Turnbull in heated exchange over Q&A

Communications Minister Malcolm Turnbull believes the ABC risked the security of audience members by allowing a former terror suspect to appear on its Q&A program.

The government will investigate how Zaky Mallah was allowed to ask questions of the panel, with Mr Turnbull describing the incident as “undergraduate playing at tabloid journalism” to shock viewers.

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Mr Turnbull denied the government was trying to encroach on the editorial independence of the ABC, saying the Q&A program “should do better” and he simply wants to know how it happened.

In a heated interview on the ABC’s Insiders program on Sunday morning, Mr Turnbull said host Barrie Cassidy had “lost the plot” after a series of questions about the government’s attack on the national broadcaster.

Mr Turnbull claims Mallah being allowed into the audience was a security issue because Q&A was a “very high-profile target”.

He questioned why Q&A‘s producers would choose the “least reputable, most discredited and arguably one of the most dangerous individuals” to participate in a debate on proposed citizenship laws.

“The answer, I suspect, is because in a sort of undergraduate playing at tabloid journalism style, they wanted to create the biggest shock and awe and sensation,” he said.

Mr Cassidy asked Mr Turnbull how permitting Mallah to join the audience was any different to allowing him to walk through a shopping centre.

“Are you pulling my leg? After the Martin Place siege, you are saying to me there is no security issue with putting Zaky Mallah in a live audience?” Mr Turnbull said.

“If you can’t see that, I’m sorry.

“Seriously, you’ve lost the plot there with all due respect. This is a high-profile audience, very high-profile target. This is a fellow that has threatened violence in the past, threatened to kill people, gone to jail for it.”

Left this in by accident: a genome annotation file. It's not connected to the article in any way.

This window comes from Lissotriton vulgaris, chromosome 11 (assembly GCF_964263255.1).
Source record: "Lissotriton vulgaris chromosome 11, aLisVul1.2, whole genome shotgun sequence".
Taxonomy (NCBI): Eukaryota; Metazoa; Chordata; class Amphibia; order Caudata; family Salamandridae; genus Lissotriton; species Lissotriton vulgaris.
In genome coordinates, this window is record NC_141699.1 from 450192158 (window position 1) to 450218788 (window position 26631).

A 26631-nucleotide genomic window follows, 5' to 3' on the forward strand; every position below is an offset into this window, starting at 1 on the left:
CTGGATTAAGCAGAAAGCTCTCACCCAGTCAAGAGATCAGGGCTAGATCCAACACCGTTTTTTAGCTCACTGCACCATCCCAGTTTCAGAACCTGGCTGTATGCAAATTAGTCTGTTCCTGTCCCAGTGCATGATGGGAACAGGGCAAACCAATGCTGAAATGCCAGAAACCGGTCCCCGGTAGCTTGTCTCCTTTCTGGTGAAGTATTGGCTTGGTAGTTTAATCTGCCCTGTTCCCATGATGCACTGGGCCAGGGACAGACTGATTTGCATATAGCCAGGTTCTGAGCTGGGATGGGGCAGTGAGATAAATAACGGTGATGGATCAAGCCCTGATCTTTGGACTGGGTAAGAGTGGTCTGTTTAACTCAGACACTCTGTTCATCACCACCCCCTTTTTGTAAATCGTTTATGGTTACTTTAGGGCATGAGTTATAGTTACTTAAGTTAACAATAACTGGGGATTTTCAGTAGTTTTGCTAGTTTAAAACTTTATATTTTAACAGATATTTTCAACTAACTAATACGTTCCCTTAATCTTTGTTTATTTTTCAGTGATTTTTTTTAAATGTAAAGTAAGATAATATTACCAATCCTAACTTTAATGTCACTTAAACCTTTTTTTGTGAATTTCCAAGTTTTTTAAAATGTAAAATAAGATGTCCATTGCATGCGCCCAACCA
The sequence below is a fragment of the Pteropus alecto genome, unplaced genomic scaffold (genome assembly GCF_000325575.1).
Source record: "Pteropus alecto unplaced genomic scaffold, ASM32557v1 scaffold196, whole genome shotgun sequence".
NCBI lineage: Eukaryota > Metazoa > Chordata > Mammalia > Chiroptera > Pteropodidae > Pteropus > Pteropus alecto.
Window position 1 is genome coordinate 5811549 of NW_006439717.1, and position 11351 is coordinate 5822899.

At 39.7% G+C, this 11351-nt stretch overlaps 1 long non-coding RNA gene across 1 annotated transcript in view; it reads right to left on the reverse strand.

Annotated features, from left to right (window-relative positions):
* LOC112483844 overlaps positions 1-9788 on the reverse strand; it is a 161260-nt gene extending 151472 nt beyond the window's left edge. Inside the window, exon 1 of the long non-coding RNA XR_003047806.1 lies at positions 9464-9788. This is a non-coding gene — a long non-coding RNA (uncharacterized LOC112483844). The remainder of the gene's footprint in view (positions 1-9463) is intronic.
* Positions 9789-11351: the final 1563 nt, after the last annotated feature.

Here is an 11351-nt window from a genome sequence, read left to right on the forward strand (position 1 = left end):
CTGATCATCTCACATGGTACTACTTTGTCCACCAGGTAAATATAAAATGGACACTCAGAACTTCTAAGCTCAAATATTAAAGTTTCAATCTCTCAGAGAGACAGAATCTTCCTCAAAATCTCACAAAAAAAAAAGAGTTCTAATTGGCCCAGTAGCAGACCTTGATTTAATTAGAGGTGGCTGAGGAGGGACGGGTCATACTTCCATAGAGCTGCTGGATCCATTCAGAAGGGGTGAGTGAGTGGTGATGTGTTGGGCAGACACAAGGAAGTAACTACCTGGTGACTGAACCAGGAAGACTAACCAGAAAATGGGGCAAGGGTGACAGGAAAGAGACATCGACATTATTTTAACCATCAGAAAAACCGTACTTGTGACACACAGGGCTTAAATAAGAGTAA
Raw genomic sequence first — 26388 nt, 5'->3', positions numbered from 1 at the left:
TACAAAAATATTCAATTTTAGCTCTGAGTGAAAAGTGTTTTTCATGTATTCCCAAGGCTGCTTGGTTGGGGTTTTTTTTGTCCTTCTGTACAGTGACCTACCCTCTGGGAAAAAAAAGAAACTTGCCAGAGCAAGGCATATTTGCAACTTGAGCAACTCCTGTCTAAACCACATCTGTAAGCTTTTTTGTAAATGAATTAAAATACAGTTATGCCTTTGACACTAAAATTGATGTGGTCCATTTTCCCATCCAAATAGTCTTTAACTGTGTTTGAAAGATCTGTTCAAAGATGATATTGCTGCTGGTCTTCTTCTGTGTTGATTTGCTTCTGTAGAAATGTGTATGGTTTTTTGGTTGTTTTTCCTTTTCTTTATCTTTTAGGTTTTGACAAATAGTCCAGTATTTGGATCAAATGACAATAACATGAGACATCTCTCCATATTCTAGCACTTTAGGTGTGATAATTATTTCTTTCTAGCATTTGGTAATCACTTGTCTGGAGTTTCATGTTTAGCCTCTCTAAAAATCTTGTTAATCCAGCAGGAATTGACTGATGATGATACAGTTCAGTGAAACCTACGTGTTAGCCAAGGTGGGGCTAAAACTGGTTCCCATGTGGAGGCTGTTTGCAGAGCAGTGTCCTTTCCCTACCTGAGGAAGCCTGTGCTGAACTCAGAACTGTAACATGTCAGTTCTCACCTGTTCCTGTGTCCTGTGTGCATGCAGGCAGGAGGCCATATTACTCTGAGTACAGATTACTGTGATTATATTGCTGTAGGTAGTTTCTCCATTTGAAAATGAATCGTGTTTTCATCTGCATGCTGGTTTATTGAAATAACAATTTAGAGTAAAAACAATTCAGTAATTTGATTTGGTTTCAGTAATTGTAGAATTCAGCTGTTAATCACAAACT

Parliamentary secretary Steven Ciobo, who clashed with Mallah on Q&A, accused the ABC of lacking balance and played down suggestions freedom of speech was under attack.

“Could you imagine if Zaky Mallah had used that national platform to stand up and say that he wanted to see two woman gang raped?” he told Network Ten’s Bolt Report.

“Could you imagine the uproar? There wouldn’t be any spurious arguments about the right to freedom of speech.”

On Q&A, Mr Ciobo told Mallah he’d be proud to be part of a government who kicked him out of the country.

Fellow panellist, Labor frontbencher Joel Fitzgibbon, accused Mr Ciobo of deliberately inflaming the situation when confronted by Mallah.

“He was seeking a rise out of Zaky Mallah because he knew what the outcome would be for the ABC and his … electoral prospects,” Mr Fitzgibbon told Sky News.

Mallah in 2005 was cleared of terrorism-related charges involving a suicide attack on a commonwealth building.

He admitted to threatening ASIO employees and spent two years behind bars.

Two days after the Q&A broadcast and after admitting error, the ABC re-ran the program.

– with AAP

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